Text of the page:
By Dr. Joshua J. Mark
Professor of Philosophy
Medieval folklore is a body of work, originally transmitted orally, which was composed between the 5th and 15th centuries CE in Europe. Although folktales are a common attribute of every civilization, and such stories were being told by cultures around the world during the medieval period, the phrase “medieval folklore” in the west almost always refers to European tales.
The word “folklore” was coined in 1846 CE by the British writer William John Thoms to replace the more awkward phrase “popular antiquities” which designated the stories, fables, proverbs, ballads, and legends of the common people. In time, folktales were written down and became static but originally they were dynamic and ever-changing stories passed from one generation to the next and moving between cultures as merchants carried the tales to other countries through trade.
Today there are standard versions of folktales, as well as numerous variations on those standards, which are studied by folklorists in an effort to better understand the culture which produced them. Folktales from the Near East and Asia were transmitted orally to Europe via trade through the Silk Road which accounts for some of these variations. Further changes to an original story are the result of storytellers embellishing upon a tale for a particular audience. The folktale continues to be a popular medium of entertainment in the present day and has been mined by film and television companies, as well as modern-day authors, for source material.
Types of Folklore
Tales composed (or at least popularly transmitted) in Europe between c. 476 CE (the fall of the Western Roman Empire) and 1453 CE (the fall of the Eastern Byzantine Empire) are considered Medieval Folklore. Scholar Christopher R. Fee defines the term in general:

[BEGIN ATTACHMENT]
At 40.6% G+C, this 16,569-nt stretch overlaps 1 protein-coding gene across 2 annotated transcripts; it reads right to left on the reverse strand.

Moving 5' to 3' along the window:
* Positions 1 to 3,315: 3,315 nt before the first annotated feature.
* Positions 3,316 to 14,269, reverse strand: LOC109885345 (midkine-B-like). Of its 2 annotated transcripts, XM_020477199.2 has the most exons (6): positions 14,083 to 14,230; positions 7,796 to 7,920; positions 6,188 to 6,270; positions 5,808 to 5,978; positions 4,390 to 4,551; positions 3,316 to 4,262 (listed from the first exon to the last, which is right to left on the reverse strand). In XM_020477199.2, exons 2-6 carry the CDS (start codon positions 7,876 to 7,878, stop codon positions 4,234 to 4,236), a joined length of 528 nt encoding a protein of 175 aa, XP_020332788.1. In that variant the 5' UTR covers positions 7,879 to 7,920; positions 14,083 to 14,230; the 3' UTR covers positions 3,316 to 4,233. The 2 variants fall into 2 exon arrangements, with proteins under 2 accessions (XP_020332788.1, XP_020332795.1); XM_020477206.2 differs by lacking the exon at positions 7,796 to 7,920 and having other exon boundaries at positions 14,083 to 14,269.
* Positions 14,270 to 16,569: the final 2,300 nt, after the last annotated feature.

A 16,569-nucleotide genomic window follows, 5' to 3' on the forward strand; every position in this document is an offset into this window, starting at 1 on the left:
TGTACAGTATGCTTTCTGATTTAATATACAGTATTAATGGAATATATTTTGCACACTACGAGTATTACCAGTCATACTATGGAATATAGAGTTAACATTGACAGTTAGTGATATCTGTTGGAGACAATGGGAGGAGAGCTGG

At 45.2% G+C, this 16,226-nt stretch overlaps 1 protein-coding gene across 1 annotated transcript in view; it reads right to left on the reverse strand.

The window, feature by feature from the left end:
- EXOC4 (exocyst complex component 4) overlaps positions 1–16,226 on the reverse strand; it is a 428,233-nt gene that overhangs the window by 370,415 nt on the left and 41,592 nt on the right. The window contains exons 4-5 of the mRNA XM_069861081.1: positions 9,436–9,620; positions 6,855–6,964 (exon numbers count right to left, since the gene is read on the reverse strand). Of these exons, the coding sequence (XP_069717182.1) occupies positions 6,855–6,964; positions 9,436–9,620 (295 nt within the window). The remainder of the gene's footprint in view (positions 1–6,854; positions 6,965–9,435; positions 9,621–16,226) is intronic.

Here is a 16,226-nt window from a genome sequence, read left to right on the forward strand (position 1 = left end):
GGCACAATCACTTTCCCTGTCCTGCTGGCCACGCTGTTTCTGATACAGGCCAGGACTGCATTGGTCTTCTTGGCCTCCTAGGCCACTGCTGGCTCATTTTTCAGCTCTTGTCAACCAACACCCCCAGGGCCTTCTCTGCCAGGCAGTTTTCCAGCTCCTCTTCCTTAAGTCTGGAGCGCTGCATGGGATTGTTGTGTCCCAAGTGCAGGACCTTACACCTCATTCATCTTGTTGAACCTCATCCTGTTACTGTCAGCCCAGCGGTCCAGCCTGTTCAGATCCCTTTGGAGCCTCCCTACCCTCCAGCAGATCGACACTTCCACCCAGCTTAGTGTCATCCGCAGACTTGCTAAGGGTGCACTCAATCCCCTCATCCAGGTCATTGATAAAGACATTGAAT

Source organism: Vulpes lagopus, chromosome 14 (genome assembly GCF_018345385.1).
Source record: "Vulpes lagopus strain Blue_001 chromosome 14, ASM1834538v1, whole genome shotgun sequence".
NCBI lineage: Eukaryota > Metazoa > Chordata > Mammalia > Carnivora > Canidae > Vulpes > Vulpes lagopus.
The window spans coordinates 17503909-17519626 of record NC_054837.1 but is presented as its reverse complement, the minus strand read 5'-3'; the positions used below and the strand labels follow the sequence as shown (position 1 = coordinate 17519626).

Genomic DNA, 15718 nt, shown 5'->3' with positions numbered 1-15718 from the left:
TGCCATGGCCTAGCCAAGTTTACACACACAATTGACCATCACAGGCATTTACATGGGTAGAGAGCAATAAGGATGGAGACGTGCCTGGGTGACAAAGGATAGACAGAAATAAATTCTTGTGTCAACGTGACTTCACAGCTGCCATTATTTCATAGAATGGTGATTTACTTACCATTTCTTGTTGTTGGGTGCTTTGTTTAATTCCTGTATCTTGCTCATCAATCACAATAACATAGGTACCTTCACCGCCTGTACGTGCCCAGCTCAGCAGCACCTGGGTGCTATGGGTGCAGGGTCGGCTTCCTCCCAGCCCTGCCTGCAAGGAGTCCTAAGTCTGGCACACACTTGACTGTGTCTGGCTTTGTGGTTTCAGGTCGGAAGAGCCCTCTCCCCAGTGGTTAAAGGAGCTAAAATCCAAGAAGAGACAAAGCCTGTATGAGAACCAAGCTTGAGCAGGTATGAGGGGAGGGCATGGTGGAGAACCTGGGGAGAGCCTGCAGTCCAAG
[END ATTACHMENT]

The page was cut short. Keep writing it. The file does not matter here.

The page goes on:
Folklore refers to cultural “items” common to a particular community; such items may include stories, rituals, dances, songs, or any other aspect of life in that community that is imbued with some measure of shared experience, wisdom, or fundamental belief. Moreover, folklore entails the process of transmission of such shared community knowledge or tradition. (xviii)
Unlike literature, which is a written body of work transmitted by an author to a literate audience, folklore is conveyed orally and the storyteller is free to embellish on the tale for a particular audience. The performance of a tale, in fact, is considered integral to the very definition of a folktale. As these stories were told, and traveled between cultures, discernible motifs developed which were finally analyzed and cataloged by folklorists of the 19th century CE (such as Jakob and Wilhelm Grimm) who wrote them down. As these tales became written literature, and different versions of a tale could be compared on a page, standard versions were established which correlated to various others. The story of a young girl who is victimized by her evil stepmother and stepsisters, for example, is not unique to the Cinderella story but shares that motif with many other stories.